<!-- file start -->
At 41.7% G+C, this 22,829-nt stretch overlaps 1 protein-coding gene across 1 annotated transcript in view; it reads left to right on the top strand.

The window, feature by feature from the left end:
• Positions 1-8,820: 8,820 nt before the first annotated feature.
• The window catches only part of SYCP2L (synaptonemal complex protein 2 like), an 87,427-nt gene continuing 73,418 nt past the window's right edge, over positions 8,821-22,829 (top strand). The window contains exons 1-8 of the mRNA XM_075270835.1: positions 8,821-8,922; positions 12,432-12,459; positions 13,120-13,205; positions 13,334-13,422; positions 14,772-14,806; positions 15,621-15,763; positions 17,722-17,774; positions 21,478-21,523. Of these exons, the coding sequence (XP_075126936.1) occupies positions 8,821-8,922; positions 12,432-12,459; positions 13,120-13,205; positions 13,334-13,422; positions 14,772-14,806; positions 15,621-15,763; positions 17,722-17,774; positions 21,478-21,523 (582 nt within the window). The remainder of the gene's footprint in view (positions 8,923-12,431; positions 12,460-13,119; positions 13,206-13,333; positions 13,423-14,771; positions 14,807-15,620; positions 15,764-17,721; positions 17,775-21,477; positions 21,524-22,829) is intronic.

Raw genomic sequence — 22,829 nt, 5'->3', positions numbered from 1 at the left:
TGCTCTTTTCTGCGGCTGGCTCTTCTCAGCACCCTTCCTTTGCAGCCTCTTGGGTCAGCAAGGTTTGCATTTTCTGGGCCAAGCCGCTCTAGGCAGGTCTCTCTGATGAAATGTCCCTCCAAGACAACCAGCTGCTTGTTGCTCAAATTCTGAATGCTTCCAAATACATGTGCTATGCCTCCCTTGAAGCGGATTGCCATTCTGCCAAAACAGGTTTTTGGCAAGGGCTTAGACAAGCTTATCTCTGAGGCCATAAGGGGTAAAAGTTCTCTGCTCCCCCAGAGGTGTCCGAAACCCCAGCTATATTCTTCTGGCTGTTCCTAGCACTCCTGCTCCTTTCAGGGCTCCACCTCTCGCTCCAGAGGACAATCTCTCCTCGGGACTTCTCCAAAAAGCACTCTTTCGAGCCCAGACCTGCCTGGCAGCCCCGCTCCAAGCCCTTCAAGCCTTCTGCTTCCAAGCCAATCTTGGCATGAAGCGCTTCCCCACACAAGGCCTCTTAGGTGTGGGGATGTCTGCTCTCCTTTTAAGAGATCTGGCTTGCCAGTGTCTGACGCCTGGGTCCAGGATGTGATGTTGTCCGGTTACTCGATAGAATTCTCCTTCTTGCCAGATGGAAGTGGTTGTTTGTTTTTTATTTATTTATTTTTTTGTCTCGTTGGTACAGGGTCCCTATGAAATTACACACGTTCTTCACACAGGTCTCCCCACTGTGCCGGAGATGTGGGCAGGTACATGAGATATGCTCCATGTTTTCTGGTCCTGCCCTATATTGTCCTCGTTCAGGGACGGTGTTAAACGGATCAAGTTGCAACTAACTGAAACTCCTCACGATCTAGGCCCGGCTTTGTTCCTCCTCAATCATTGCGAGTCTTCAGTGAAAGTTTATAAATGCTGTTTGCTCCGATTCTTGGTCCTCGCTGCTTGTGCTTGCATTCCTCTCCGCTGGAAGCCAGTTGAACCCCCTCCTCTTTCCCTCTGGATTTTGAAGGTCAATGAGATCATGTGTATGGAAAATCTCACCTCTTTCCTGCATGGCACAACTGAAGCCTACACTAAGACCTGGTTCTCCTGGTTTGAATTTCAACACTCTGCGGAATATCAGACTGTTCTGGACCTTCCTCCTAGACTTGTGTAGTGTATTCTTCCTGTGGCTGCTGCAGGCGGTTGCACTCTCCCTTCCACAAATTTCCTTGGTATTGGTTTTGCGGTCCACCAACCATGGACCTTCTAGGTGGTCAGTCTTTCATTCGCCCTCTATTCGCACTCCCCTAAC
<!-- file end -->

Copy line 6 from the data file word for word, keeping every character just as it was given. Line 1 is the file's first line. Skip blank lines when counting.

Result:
TGCTCTTTTCTGCGGCTGGCTCTTCTCAGCACCCTTCCTTTGCAGCCTCTTGGGTCAGCAAGGTTTGCATTTTCTGGGCCAAGCCGCTCTAGGCAGGTCTCTCTGATGAAATGTCCCTCCAAGACAACCAGCTGCTTGTTGCTCAAATTCTGAATGCTTCCAAATACATGTGCTATGCCTCCCTTGAAGCGGATTGCCATTCTGCCAAAACAGGTTTTTGGCAAGGGCTTAGACAAGCTTATCTCTGAGGCCATAAGGGGTAAAAGTTCTCTGCTCCCCCAGAGGTGTCCGAAACCCCAGCTATATTCTTCTGGCTGTTCCTAGCACTCCTGCTCCTTTCAGGGCTCCACCTCTCGCTCCAGAGGACAATCTCTCCTCGGGACTTCTCCAAAAAGCACTCTTTCGAGCCCAGACCTGCCTGGCAGCCCCGCTCCAAGCCCTTCAAGCCTTCTGCTTCCAAGCCAATCTTGGCATGAAGCGCTTCCCCACACAAGGCCTCTTAGGTGTGGGGATGTCTGCTCTCCTTTTAAGAGATCTGGCTTGCCAGTGTCTGACGCCTGGGTCCAGGATGTGATGTTGTCCGGTTACTCGATAGAATTCTCCTTCTTGCCAGATGGAAGTGGTTGTTTGTTTTTTATTTATTTATTTTTTTGTCTCGTTGGTACAGGGTCCCTATGAAATTACACACGTTCTTCACACAGGTCTCCCCACTGTGCCGGAGATGTGGGCAGGTACATGAGATATGCTCCATGTTTTCTGGTCCTGCCCTATATTGTCCTCGTTCAGGGACGGTGTTAAACGGATCAAGTTGCAACTAACTGAAACTCCTCACGATCTAGGCCCGGCTTTGTTCCTCCTCAATCATTGCGAGTCTTCAGTGAAAGTTTATAAATGCTGTTTGCTCCGATTCTTGGTCCTCGCTGCTTGTGCTTGCATTCCTCTCCGCTGGAAGCCAGTTGAACCCCCTCCTCTTTCCCTCTGGATTTTGAAGGTCAATGAGATCATGTGTATGGAAAATCTCACCTCTTTCCTGCATGGCACAACTGAAGCCTACACTAAGACCTGGTTCTCCTGGTTTGAATTTCAACACTCTGCGGAATATCAGACTGTTCTGGACCTTCCTCCTAGACTTGTGTAGTGTATTCTTCCTGTGGCTGCTGCAGGCGGTTGCACTCTCCCTTCCACAAATTTCCTTGGTATTGGTTTTGCGGTCCACCAACCATGGACCTTCTAGGTGGTCAGTCTTTCATTCGCCCTCTATTCGCACTCCCCTAAC